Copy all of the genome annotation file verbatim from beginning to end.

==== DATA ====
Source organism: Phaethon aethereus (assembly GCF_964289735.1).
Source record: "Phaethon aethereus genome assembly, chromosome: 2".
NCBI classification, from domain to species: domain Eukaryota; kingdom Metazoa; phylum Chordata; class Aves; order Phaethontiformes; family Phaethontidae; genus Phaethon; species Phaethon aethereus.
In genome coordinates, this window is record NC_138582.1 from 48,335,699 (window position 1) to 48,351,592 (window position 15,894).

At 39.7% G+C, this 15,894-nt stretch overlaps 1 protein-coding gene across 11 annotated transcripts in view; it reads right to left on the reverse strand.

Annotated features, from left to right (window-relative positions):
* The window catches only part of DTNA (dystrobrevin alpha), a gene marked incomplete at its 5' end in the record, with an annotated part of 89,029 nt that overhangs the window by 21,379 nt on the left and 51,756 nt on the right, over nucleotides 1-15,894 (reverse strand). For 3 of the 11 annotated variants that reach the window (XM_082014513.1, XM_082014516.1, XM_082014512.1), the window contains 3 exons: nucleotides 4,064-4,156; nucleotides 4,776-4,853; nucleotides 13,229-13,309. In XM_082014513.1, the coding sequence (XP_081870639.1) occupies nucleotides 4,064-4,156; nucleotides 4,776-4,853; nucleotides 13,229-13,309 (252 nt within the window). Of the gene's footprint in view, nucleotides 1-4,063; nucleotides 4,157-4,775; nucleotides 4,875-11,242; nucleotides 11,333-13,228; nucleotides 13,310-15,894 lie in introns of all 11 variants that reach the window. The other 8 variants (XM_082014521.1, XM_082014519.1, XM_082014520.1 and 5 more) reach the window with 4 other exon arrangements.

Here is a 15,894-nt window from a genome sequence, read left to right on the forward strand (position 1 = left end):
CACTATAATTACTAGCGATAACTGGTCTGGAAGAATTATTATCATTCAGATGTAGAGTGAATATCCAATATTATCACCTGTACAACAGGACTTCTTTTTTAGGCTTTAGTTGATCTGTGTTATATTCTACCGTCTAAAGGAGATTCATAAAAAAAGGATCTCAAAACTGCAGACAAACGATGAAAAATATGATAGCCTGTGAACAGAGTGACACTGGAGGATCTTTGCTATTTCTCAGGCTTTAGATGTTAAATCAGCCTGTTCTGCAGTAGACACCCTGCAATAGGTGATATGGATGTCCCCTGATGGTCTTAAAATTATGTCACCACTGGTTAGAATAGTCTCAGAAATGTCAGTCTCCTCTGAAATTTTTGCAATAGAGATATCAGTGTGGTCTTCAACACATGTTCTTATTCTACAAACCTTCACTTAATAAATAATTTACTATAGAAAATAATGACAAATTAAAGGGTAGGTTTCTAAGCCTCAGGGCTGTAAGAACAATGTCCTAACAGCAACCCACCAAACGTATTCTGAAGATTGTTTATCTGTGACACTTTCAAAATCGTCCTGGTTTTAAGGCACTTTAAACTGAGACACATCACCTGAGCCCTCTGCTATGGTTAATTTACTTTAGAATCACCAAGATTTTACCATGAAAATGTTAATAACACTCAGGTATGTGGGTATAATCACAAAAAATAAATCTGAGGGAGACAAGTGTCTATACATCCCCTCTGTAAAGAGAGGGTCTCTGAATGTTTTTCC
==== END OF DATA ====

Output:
Source organism: Phaethon aethereus (assembly GCF_964289735.1).
Source record: "Phaethon aethereus genome assembly, chromosome: 2".
NCBI classification, from domain to species: domain Eukaryota; kingdom Metazoa; phylum Chordata; class Aves; order Phaethontiformes; family Phaethontidae; genus Phaethon; species Phaethon aethereus.
In genome coordinates, this window is record NC_138582.1 from 48,335,699 (window position 1) to 48,351,592 (window position 15,894).

At 39.7% G+C, this 15,894-nt stretch overlaps 1 protein-coding gene across 11 annotated transcripts in view; it reads right to left on the reverse strand.

Annotated features, from left to right (window-relative positions):
* The window catches only part of DTNA (dystrobrevin alpha), a gene marked incomplete at its 5' end in the record, with an annotated part of 89,029 nt that overhangs the window by 21,379 nt on the left and 51,756 nt on the right, over nucleotides 1-15,894 (reverse strand). For 3 of the 11 annotated variants that reach the window (XM_082014513.1, XM_082014516.1, XM_082014512.1), the window contains 3 exons: nucleotides 4,064-4,156; nucleotides 4,776-4,853; nucleotides 13,229-13,309. In XM_082014513.1, the coding sequence (XP_081870639.1) occupies nucleotides 4,064-4,156; nucleotides 4,776-4,853; nucleotides 13,229-13,309 (252 nt within the window). Of the gene's footprint in view, nucleotides 1-4,063; nucleotides 4,157-4,775; nucleotides 4,875-11,242; nucleotides 11,333-13,228; nucleotides 13,310-15,894 lie in introns of all 11 variants that reach the window. The other 8 variants (XM_082014521.1, XM_082014519.1, XM_082014520.1 and 5 more) reach the window with 4 other exon arrangements.

Here is a 15,894-nt window from a genome sequence, read left to right on the forward strand (position 1 = left end):
CACTATAATTACTAGCGATAACTGGTCTGGAAGAATTATTATCATTCAGATGTAGAGTGAATATCCAATATTATCACCTGTACAACAGGACTTCTTTTTTAGGCTTTAGTTGATCTGTGTTATATTCTACCGTCTAAAGGAGATTCATAAAAAAAGGATCTCAAAACTGCAGACAAACGATGAAAAATATGATAGCCTGTGAACAGAGTGACACTGGAGGATCTTTGCTATTTCTCAGGCTTTAGATGTTAAATCAGCCTGTTCTGCAGTAGACACCCTGCAATAGGTGATATGGATGTCCCCTGATGGTCTTAAAATTATGTCACCACTGGTTAGAATAGTCTCAGAAATGTCAGTCTCCTCTGAAATTTTTGCAATAGAGATATCAGTGTGGTCTTCAACACATGTTCTTATTCTACAAACCTTCACTTAATAAATAATTTACTATAGAAAATAATGACAAATTAAAGGGTAGGTTTCTAAGCCTCAGGGCTGTAAGAACAATGTCCTAACAGCAACCCACCAAACGTATTCTGAAGATTGTTTATCTGTGACACTTTCAAAATCGTCCTGGTTTTAAGGCACTTTAAACTGAGACACATCACCTGAGCCCTCTGCTATGGTTAATTTACTTTAGAATCACCAAGATTTTACCATGAAAATGTTAATAACACTCAGGTATGTGGGTATAATCACAAAAAATAAATCTGAGGGAGACAAGTGTCTATACATCCCCTCTGTAAAGAGAGGGTCTCTGAATGTTTTTCC